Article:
Following last year's defeat to Red Bull
and McLaren-Mercedes need to really raise their game in F1 2011 if they are to avoid the ignominy of being embarrassingly beaten for a second successive campaign by a team that basically 'exists to sell cans of drink', muses BBC F1
anchorman Jake Humphrey – as he warns the sport's traditional grandees that 'there are no excuses'.
Last season was one of the most enthralling, unpredictable and nail-biting in recent F1 memory, with a five-way title scrap – and four drivers taking the fight right the way down to the Abu Dhabi finale – edge-of-the-seat on-track action and twists-and-turns and enough off-track politics, scandal and fall-outs to keep Eastenders
scriptwriters in business for the next decade.
There was some very public needle at Red Bull
between Sebastian Vettel
and Mark Webber
– with the team assuring that all has now settled down and that harmony has been restored, even if few honestly believe them – and it will be fascinating to see how that relationship develops, or deteriorates, over the forthcoming campaign.
At McLaren, Lewis Hamilton
could find himself with a challenge on his hands indeed should the switch to Pirelli tyres suit team-mate Jenson Button
as well as many expect it to – and as for Ferrari, well, Felipe Massa
will simply be eager to prove that he is more than merely Fernando Alonso's lapdog and convenient support act. And all the while as each of the three teams is endeavouring to gain the upper hand over the other two. Fans, Humphrey agrees, are in for a cracker.
“I think the biggest story is that of those three teams, the fizzy drinks company was the best last year,” he opined, speaking during a special pre-season BBC F1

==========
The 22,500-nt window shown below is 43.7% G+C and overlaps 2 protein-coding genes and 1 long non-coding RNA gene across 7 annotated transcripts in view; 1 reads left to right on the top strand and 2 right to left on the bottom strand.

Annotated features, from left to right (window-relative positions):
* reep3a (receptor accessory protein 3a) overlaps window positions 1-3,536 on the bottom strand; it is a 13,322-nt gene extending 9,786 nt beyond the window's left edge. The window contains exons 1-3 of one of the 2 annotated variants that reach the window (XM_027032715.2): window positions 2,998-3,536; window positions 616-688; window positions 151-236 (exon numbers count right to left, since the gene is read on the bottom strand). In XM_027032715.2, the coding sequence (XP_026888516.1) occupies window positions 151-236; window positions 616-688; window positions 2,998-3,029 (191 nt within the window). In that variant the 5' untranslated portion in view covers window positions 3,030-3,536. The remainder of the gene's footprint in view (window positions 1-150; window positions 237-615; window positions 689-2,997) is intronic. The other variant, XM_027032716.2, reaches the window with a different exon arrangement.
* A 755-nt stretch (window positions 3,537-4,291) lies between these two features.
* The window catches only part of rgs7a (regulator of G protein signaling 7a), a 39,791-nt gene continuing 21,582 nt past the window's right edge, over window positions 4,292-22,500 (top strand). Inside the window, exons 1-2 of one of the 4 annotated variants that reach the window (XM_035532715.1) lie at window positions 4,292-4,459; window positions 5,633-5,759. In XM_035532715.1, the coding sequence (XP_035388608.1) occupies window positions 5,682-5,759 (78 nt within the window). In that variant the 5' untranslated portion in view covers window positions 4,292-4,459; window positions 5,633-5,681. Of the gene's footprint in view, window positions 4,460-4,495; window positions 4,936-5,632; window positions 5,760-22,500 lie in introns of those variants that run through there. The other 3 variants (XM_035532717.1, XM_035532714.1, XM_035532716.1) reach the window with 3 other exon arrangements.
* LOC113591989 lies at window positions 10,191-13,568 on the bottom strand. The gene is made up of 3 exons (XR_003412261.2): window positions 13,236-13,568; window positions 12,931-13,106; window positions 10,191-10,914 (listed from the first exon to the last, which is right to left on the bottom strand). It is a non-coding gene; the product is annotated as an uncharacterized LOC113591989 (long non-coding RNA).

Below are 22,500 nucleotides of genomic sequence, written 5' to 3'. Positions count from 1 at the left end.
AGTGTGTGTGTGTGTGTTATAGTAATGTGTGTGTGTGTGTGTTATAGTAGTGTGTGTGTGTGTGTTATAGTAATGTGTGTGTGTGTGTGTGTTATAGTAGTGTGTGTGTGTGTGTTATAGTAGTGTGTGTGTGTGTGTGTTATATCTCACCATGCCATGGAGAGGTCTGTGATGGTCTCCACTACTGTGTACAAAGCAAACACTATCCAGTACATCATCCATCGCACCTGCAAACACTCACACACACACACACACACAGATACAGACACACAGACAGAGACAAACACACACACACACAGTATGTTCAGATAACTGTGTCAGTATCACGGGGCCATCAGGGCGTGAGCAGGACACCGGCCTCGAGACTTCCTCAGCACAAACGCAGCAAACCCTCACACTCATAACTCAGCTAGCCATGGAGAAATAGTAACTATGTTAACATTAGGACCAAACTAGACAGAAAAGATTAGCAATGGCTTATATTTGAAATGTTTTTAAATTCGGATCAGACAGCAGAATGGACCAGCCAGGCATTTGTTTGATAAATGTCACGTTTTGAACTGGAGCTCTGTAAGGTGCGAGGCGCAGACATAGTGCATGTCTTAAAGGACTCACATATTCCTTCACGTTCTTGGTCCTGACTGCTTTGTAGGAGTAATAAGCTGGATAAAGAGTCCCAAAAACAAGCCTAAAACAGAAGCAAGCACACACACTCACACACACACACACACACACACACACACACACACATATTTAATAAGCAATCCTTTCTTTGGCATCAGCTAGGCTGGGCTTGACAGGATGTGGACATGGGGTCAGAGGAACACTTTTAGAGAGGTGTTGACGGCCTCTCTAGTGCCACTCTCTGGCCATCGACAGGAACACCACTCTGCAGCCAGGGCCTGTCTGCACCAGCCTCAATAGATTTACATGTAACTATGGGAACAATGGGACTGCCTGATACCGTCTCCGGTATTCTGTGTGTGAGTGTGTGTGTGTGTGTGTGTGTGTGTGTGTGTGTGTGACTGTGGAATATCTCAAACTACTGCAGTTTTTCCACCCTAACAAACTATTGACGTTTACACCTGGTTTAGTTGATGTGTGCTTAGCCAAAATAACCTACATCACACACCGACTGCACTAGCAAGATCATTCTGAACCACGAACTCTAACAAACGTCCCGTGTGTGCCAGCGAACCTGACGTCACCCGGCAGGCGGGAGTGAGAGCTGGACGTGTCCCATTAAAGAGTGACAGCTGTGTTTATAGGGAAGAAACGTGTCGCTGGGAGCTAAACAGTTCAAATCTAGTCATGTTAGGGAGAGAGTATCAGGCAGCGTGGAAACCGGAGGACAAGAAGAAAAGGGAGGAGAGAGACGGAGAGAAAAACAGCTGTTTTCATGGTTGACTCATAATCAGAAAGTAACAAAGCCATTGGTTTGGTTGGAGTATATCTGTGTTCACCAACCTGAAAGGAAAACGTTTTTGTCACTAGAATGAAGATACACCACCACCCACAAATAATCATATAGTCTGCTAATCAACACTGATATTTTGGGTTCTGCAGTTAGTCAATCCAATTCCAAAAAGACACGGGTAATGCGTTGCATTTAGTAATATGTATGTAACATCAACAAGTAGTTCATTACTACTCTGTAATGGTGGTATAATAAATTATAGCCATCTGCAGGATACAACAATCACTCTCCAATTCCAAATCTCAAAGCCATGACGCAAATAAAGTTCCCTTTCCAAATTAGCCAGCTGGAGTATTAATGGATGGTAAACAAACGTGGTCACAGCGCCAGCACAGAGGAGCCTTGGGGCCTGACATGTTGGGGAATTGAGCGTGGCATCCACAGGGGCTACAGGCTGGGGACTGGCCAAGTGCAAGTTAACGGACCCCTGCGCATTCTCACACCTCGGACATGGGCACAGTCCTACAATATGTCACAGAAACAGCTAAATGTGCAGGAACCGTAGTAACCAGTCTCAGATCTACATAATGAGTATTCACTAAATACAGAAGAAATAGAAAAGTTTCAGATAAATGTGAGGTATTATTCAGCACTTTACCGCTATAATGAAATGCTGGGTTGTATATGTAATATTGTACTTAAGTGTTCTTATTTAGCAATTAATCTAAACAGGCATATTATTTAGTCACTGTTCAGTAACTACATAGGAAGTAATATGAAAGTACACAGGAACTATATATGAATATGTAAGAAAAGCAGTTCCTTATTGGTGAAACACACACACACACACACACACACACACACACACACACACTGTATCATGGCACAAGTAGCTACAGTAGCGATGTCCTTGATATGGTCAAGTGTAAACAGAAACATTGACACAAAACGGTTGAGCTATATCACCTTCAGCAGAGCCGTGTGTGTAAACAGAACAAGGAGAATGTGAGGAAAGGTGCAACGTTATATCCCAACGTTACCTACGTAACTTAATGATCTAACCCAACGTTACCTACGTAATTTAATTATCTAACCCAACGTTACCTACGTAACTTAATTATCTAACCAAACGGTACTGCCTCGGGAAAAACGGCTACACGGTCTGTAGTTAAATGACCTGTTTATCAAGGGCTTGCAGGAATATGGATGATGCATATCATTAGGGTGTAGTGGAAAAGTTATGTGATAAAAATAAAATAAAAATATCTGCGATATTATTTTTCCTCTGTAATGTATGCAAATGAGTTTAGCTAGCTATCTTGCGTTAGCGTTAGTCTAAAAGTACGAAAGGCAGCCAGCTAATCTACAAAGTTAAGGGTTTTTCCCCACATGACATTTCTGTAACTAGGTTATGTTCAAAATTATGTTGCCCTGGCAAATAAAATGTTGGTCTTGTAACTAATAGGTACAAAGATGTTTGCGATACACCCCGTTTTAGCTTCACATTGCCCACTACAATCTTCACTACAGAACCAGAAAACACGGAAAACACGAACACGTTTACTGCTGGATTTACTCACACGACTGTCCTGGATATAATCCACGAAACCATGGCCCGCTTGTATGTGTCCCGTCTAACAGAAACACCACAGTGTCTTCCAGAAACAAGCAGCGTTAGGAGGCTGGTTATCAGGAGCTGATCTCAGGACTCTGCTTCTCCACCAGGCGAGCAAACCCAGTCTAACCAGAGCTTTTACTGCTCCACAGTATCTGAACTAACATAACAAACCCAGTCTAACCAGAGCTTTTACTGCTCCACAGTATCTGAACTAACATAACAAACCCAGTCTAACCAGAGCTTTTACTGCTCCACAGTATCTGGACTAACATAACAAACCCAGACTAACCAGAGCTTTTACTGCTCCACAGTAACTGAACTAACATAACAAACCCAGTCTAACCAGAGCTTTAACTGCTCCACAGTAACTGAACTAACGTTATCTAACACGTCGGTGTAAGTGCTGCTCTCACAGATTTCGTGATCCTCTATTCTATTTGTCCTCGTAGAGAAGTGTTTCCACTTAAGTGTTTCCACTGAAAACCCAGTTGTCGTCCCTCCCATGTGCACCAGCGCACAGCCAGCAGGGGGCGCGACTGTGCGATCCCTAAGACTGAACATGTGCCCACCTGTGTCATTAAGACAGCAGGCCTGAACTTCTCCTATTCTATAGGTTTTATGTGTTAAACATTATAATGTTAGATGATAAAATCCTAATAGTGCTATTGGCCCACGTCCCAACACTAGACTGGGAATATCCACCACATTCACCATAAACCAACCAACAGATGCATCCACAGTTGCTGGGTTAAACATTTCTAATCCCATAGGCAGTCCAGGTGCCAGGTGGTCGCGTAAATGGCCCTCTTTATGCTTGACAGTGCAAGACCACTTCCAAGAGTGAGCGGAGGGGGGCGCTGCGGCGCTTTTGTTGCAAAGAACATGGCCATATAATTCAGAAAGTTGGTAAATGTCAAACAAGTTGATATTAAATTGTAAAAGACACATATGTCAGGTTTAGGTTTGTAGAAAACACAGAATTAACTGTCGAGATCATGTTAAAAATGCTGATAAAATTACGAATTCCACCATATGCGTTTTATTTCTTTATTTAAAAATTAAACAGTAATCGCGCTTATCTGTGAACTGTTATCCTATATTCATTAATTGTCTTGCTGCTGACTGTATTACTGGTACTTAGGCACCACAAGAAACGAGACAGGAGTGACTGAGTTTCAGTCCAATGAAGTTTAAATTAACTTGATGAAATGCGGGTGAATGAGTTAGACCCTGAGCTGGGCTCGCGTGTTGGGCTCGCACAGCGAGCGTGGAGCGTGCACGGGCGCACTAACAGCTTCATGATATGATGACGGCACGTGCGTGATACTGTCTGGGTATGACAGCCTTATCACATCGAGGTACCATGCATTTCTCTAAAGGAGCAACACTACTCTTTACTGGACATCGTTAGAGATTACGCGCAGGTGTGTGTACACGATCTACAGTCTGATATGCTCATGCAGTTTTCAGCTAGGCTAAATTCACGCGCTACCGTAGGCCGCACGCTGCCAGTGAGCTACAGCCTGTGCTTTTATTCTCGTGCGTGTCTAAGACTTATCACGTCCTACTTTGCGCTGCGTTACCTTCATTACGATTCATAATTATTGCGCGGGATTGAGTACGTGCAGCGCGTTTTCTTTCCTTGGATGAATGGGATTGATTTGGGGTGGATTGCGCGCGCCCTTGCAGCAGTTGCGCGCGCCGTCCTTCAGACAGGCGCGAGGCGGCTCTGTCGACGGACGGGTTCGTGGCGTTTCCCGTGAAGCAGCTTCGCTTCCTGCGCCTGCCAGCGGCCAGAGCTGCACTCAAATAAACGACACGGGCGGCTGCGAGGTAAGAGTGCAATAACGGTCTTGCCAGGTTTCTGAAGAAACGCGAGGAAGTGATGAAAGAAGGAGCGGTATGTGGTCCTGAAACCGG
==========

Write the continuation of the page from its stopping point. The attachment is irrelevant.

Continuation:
'Meet the Team' session at Television Centre. “How are you going to feel if you're Ferrari
and you exist to race, because really, Red Bull
exist to sell cans of drink... I think that is really going to up the ante for both Ferrari
– they need to come out firing on all cylinders. It can't be another year where they say, 'well, we developed quicker than everybody else' – it needs to be, 'look how quick we were out-of-the-box'. I think really, for Ferrari
and McLaren, there are no excuses.
“McLaren have got the two British world champions – the drivers they want – and I think Jenson and Lewis has been a better experiment than they could ever have wished for. Lewis is learning loads from Jenson's calmness under pressure, and Jenson is learning loads from Lewis suddenly finding three tenths in qualifying. Jenson needs to improve his qualifying performances, and I think McLaren
will be there-or-thereabouts.
“At Ferrari, how do you co-exist alongside Fernando Alonso
and beat him? I don't have the answer to that, but I think Felipe Massa
will be trying his damndest to make sure he can do that. If you don't win the title at Ferrari, things are amiss because that's the kind of pressure they're under. I think the way they lost the drivers' title at the end of last year leaves a lot of pressure still on everybody in the team.
“Red Bull – what pressure? The pressure's off. You turn up in F1, and five years after forming Red Bull
Racing you've won both titles, with the youngest-ever world champion. I would just light the blue-touch paper between Mark and Seb and say 'it worked last year, boys...go and have another little row, will you, at a few races'. What problems did it cause? They were both in the title hunt until the very end. It was perfect – it inspired them both.
“I think Mark needs
to go into a race with someone to fight against or something to push against to inspire him, and I think Sebastian loves that psychological battle. You could argue that he out-thought and out-drove at 23 years of age, a guy with vastly more experience than him, and that is a huge testament to his mental strength. All three of those teams have got a really exciting dynamic – so bring it on, I say!”